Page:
When the U.S.–North Korean summit in Hanoi ended early, with no agreement whatsoever, many South Koreans were shocked. The disappointing conclusion shook the public’s faith in summit diplomacy and undermined Seoul’s efforts to foster parallel processes: for denuclearizing North Korea, building a peace regime on the Korean Peninsula, and fostering inter-Korean economic cooperation. In short, South Korean President Moon Jae-in’s strategy for bettering relations among Seoul, Washington, and Pyongyang after the summit was shattered.

The summit may have failed, but Seoul observed several encouraging signs. There was neither acrimony nor mutual recrimination at the summit, nor a sudden escalation of military tension in its wake. Considering Pyongyang’s past behavior, North Korean leader Kim Jong Un’s restraint was unusual. U.S. President Donald Trump’s response was also encouraging. He did not tweet anything inflammatory about Pyongyang in the summit’s wake. Nor did he suggest new sanctions or the renewal of U.S.–South Korean joint military exercises. On the contrary, he expressed his unwavering trust in Kim and his commitment to continuing the dialogue even though the summit didn’t end as he had hoped.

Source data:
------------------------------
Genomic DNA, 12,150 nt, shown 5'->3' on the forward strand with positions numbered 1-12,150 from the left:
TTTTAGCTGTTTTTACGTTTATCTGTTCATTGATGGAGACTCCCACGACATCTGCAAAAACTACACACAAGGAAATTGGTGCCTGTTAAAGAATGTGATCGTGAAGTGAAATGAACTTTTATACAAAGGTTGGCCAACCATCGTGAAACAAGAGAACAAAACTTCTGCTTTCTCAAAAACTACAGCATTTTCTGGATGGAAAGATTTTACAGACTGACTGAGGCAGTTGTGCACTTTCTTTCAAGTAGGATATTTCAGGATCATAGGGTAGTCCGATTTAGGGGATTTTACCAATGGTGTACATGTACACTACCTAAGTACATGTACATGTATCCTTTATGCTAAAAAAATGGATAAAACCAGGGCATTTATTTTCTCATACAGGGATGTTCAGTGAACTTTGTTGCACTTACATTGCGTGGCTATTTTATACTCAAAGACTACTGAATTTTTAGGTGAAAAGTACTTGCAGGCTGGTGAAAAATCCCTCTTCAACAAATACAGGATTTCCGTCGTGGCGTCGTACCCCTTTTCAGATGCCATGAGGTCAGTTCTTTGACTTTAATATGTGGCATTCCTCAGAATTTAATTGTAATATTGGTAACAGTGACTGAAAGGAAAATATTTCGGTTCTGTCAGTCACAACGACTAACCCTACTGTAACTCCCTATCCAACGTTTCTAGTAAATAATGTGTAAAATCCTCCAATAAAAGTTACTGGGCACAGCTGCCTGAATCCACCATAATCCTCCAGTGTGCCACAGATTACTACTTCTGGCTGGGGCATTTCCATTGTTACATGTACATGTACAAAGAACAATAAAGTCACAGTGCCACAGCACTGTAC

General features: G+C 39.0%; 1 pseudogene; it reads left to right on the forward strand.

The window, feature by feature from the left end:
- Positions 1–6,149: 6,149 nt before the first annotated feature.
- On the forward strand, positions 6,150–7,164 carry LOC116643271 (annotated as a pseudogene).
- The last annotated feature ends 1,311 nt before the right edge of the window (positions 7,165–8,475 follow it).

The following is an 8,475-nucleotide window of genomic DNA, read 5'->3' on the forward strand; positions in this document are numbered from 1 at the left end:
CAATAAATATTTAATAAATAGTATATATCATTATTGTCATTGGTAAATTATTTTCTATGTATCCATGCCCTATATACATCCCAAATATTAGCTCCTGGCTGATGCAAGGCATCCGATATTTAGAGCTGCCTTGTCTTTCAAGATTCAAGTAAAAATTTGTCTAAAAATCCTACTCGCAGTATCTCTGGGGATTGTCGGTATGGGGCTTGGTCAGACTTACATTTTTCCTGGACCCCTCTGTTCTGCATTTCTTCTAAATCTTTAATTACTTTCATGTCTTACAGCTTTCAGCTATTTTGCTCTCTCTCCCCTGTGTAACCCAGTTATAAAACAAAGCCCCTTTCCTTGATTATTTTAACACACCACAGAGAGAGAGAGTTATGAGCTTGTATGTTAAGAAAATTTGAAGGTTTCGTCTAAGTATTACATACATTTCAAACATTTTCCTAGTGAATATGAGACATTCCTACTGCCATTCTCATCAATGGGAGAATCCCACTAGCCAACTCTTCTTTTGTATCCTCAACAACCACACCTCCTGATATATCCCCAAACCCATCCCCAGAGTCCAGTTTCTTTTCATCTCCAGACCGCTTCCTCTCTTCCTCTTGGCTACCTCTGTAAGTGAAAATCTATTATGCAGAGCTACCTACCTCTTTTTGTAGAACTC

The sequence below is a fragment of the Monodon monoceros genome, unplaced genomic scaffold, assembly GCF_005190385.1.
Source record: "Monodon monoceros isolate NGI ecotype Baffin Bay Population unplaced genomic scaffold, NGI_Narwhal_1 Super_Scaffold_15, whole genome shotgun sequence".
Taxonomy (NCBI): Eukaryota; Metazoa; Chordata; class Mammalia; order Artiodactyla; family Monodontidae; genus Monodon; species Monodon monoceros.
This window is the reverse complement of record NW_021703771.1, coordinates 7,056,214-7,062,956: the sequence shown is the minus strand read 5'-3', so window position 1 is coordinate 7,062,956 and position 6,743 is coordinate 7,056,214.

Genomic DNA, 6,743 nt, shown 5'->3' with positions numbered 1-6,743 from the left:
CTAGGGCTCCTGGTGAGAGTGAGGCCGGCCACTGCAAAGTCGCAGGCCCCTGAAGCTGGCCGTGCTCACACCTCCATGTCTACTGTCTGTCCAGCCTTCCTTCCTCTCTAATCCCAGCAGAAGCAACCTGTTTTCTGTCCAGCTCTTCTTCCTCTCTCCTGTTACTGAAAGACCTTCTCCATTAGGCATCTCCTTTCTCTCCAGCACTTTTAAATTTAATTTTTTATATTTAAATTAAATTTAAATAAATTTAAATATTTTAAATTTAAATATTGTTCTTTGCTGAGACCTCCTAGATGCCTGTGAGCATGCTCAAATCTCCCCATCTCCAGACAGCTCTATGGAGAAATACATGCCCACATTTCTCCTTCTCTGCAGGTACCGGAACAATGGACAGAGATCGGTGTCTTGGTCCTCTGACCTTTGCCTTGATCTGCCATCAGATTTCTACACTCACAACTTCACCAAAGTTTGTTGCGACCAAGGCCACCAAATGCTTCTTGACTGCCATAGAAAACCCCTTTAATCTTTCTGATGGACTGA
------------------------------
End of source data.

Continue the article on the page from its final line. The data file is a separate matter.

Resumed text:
17 March 2019

Korea, the JCPOA, and the Shifting Military Balance in the Gulf

By Anthony H. Cordesman

The Burke Chair is issuing a new detailed analysis of the lessons from recent negotiations with Korea, their implications for U.S. policy in dealing with the JCPOA nuclear agreement with Iran, and how Iran's other major military programs will affect the regional balance. This study is entitled Korea, the JCPOA, and the Shifting Military Balance in the Gulf, and is available on the CSIS web site at https://csis-prod.s3.amazonaws.com/s3fs-public/publication/190313_Korea_JCPOA_Lessons.pdf.